AN unlicensed and uninsured motorist caused three accidents trying to evade police after he was signalled to pull over, a court was told.

Steven Nelson, who has convictions for motoring offences between 2017 and 2019, failed to stop when blue lights were activated on a patrol vehicle after his Ford Transit van came up as a vehicle of “interest” on the police computer, when it was seen on the A688 near Bishop Auckland, on July 28, last year.

Katie Spence, prosecuting, told Durham Crown Court it triggered a pursuit over the following 15 to 20 minutes in the Bishop Auckland, High Etherley and Toft Hill areas involving several police officers.

The Northern Echo: Steven Nelson risked causing serious injury or worse during 20 minute pursuit by police, court was told Picture: DURHAM CONSTABULARYSteven Nelson risked causing serious injury or worse during 20 minute pursuit by police, court was told Picture: DURHAM CONSTABULARY

Miss Spence said Nelson’s van clipped and knocked off the wing mirror of an Asda delivery vehicle as he tried to, “bully his way through traffic”.

She said Nelson proceeded to drive straight through mini-roundabouts, flout red traffic lights, take roundabouts in the wrong direction and drive on the wrong side of the road.

During one of his dangerous manoeuvres he collided with a black Vauxhall Astra driven by a woman, but failed to stop, he narrowly missed a horse and trap after a tight overtake, before hitting a Ford Focus head-on, with a four-year-old girl strapped in the front seat.

Read more: Banned driver went wrong way down the A1(M) in County 

The girl’s mother had to be assisted by emergency services to be extricated from the damaged car.

Although Nelson and passengers then fled on foot, there was a chase during which he was apprehended and arrested.

Miss Spence said when he was interviewed he made no comment to police.

But the 25-year-old defendant, of Park Avenue, Silksworth, Sunderland, admitted charges of dangerous driving, no insurance and no licence when he appeared before magistrates, who committed him to be sentenced at the crown court.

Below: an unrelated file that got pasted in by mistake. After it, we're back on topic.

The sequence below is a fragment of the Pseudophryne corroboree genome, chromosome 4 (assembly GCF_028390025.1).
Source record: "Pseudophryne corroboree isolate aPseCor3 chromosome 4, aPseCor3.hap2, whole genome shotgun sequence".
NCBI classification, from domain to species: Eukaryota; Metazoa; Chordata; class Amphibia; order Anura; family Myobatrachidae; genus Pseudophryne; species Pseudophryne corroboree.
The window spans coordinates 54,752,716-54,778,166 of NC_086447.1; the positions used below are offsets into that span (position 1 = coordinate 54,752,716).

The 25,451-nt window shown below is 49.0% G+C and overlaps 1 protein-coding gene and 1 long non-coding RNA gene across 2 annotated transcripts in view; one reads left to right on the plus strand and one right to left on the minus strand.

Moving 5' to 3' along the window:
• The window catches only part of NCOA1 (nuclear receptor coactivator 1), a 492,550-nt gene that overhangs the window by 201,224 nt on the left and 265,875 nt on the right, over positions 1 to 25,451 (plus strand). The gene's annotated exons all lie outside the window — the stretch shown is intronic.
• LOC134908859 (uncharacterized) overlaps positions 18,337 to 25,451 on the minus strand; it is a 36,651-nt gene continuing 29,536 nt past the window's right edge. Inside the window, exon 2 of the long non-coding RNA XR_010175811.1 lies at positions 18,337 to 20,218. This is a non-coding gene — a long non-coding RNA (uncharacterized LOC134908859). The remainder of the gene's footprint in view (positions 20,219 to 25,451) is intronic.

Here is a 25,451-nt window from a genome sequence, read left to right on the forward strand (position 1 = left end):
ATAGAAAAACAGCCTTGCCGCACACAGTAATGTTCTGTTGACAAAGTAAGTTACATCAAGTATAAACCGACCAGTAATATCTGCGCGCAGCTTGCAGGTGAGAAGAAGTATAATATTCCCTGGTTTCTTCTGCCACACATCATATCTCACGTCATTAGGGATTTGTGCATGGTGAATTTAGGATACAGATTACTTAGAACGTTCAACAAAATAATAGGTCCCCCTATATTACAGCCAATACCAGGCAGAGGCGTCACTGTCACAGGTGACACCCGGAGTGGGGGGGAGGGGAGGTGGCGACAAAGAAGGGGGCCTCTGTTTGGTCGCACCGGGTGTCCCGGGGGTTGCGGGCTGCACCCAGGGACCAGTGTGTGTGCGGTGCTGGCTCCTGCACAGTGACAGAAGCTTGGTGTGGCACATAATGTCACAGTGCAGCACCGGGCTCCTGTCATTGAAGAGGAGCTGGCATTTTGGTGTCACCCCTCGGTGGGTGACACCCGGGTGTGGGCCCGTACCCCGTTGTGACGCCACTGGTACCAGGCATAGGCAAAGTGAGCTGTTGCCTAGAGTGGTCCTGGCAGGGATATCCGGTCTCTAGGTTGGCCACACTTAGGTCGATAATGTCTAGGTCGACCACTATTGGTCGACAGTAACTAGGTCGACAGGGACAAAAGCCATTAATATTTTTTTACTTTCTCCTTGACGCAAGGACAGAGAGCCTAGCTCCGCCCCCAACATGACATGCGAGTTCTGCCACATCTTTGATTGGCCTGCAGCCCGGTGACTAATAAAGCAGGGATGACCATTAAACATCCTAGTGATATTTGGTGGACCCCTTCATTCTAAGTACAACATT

Vic Laffey, for Nelson, said it was difficult to argue over the poor manner of his driving.

“As is often the case, if he just stopped and thought about what was potentially going to happen and just did what the police wanted him to do in the first place he would have committed a relatively minor offence and got nowhere near this court.

“But, he panicked and is genuinely sorry for what he did, particularly at the culmination of this chase, specifically the last collision.

“All his recent convictions are driving-related and we can only hope if he gets his licence back there will be no repetition of this offending.”

Mr Laffey presented a letter from the defendant’s employers, “demonstrating there’s a positive side to the lad,” but indicating he may well lose that job if he faces a prison sentence for these offences.

“It’s a great shame he places himself in a position where there’s a danger of the loss of his liberty.”

Judge James Adkin said, however, that Nelson drove at, “grossly excessive speeds”, colliding with three vehicles, causing the injury to the final driver and putting her child at risk.

“It was pure good fortune that she wasn’t more seriously injured and that her child wasn’t seriously injured or killed.

“The risk of death and serious injury was evident.”

Judge Adkin said the nature of his driving demanded an immediate prison sentence.

He imposed a 14-month sentence and banned Nelson from driving for 25 months, while the defendant must pass an extended re-test after that to be able to legally drive again.

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